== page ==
I recently attended the funeral of a journalist whose name would be unfamiliar to most of this programme’s listeners. He was Nick McDonald, managing editor of a community paper called the Wairarapa News, who died suddenly aged only 51.

His funeral took place in the Masterton Town Hall, and it was full. Journalists may rate poorly in public opinion surveys, but here was one who obviously enjoyed the respect and affection of his fellow citizens.

I had never met Nick but I attended his funeral because I admired a whimsical column he wrote called Take It Easy – a column that I thought deserved a bigger audience. On occasions I emailed him to say how much I had enjoyed his latest piece, and I always received a courteous reply.

But there were lots of things I didn’t know about Nick until I heard the tributes at his funeral service. I learned from these that he came to journalism relatively late in life after a few false starts in other careers. I learned that he started out by acquiring an old printing press and producing a news sheet for local rugby fans. That got him a part-time job writing feature stories for the Wairarapa Times-Age and eventually he became a full-time reporter, rising to become deputy chief reporter of that paper before taking over as editor of the Wairarapa News, a weekly paper that goes into virtually every home in the region.

I also learned that he had become a bit of an identity through his calls to a local talkback station, where he assumed the persona of a hard-case bucolic character named Larry and soon acquired a cult following.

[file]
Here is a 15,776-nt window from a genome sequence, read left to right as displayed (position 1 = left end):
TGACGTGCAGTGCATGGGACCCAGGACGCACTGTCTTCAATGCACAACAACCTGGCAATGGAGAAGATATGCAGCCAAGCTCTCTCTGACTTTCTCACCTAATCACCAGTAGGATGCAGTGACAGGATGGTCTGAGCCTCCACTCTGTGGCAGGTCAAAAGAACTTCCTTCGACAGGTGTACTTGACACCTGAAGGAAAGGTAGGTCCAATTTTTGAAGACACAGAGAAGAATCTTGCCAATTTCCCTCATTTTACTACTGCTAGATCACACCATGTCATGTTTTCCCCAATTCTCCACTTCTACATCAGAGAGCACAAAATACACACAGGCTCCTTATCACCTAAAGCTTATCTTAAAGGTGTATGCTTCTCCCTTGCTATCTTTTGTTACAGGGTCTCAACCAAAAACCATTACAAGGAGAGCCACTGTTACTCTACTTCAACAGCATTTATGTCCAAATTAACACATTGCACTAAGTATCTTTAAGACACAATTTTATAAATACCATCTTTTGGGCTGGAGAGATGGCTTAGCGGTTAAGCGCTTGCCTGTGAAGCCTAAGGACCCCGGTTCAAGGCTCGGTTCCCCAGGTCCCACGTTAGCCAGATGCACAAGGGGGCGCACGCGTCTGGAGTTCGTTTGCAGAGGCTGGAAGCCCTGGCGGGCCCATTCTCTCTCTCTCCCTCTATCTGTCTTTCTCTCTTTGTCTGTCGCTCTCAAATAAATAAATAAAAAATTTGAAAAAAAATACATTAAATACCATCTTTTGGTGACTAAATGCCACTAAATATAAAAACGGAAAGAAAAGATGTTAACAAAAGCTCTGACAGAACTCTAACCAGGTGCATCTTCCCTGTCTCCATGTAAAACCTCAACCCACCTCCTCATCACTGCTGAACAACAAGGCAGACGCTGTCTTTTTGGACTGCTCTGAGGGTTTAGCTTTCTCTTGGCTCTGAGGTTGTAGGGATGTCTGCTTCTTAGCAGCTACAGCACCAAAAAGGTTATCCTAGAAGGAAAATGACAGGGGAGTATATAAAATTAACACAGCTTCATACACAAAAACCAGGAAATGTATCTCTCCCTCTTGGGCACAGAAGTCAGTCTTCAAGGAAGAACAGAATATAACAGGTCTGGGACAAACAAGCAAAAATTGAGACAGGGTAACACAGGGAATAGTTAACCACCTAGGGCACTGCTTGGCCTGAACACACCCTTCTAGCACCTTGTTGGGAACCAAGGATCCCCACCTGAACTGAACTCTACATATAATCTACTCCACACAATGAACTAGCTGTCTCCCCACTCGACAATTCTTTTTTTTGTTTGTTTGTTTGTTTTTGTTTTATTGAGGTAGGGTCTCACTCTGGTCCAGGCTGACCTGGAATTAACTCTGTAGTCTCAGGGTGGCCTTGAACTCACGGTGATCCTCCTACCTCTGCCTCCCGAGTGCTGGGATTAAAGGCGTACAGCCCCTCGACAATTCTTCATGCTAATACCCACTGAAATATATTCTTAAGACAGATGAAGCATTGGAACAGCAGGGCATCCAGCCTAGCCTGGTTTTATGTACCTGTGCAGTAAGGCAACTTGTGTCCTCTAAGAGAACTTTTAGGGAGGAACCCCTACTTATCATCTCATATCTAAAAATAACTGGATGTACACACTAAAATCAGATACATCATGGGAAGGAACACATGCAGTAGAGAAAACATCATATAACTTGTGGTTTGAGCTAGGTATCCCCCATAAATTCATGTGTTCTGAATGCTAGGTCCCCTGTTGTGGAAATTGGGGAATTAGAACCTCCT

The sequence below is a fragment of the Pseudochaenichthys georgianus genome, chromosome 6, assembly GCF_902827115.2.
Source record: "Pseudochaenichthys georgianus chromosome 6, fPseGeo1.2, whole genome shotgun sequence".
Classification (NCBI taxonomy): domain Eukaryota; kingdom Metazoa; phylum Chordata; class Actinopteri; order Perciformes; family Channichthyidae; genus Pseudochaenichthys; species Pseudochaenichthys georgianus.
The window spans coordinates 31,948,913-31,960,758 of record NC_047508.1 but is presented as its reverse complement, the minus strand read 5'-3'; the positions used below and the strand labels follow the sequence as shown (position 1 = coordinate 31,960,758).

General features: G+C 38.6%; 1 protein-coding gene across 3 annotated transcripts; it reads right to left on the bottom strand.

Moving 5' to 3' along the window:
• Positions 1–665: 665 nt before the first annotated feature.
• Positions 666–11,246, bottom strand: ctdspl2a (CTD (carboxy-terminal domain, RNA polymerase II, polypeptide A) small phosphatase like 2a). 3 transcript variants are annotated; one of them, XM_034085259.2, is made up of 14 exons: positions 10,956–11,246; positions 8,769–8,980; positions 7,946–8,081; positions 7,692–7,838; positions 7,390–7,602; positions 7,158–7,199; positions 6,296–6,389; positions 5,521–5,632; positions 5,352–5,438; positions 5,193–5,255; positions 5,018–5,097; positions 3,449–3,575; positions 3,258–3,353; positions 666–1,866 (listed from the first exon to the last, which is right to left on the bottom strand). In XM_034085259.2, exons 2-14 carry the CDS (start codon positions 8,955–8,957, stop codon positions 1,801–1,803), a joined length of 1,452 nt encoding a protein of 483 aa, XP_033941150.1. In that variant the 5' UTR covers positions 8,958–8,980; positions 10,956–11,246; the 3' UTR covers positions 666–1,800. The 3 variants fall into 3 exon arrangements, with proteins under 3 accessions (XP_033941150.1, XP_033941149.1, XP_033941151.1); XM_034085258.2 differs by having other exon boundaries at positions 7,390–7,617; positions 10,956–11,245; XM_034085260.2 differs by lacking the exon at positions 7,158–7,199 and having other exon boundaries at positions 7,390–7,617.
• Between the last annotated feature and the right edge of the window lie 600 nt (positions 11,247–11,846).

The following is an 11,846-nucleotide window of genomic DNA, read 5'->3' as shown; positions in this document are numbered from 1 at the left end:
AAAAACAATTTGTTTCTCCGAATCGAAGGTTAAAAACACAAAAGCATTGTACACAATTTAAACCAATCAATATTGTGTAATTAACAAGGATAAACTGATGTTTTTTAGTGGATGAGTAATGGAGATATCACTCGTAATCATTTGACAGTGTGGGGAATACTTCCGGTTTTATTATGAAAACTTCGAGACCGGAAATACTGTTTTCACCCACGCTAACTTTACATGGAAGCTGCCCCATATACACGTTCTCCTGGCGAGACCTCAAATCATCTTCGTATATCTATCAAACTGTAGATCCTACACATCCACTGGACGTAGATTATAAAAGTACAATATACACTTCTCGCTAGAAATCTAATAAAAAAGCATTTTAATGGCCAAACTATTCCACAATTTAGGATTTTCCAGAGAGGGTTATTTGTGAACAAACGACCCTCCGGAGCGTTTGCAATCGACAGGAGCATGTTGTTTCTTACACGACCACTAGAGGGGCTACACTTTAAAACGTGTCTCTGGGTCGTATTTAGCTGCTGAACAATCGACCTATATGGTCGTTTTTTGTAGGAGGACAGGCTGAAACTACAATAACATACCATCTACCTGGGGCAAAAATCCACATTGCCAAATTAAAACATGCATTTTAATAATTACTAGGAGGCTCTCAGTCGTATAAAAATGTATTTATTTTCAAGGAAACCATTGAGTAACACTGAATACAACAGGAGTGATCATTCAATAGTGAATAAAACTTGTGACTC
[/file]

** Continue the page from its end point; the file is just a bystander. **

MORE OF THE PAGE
He was obviously a man who made a deep impact on his local community, both as a personality and as a journalist.

Why am I telling you this? Because Nick McDonald represented a breed of journalists who deserve more recognition than they get. I refer to those who toil in the unglamorous field of community and suburban newspapers – those papers that turn up free in your letterbox every week.

For many young reporters, a stint on a community paper is a stepping stone to bigger things – a rite of passage that has to be endured before they have enough experience to step up to a bigger paper. But Nick appeared to have found his niche in community papers and seemed content doing what he was doing – reporting the generally unexciting community news of a provincial town, while providing himself with an outlet for his writing skills through his column. He was clearly capable of bigger things, but as far as I can tell he had no aspirations to wider fame. 

There is a temptation to regard journalists like Nick as being well down the food chain in the journalistic eco-system. They’re not national names and they don’t break sensational stories that destabilise governments. But no journalists are closer to their communities or their readers. And as much as we focus on the big national and international stories of the day, local news is often the news that impacts most directly on the reader. The local cinema that’s being restored; the street that’s being closed to traffic for a day to accommodate a bike race; the couple around the corner who’ve just celebrated their golden wedding; the heroic effort of the local rugby team against a vastly superior visiting side – no stories are closer to the daily lives of people in a small community.

It’s in the community paper that people read about people they know and institutions that they are intimately familiar with.

It’s these stories, in fact, that help create a sense of community. The early European settlers recognised this, which is why newspapers were often among the first businesses to be set up in newly established towns.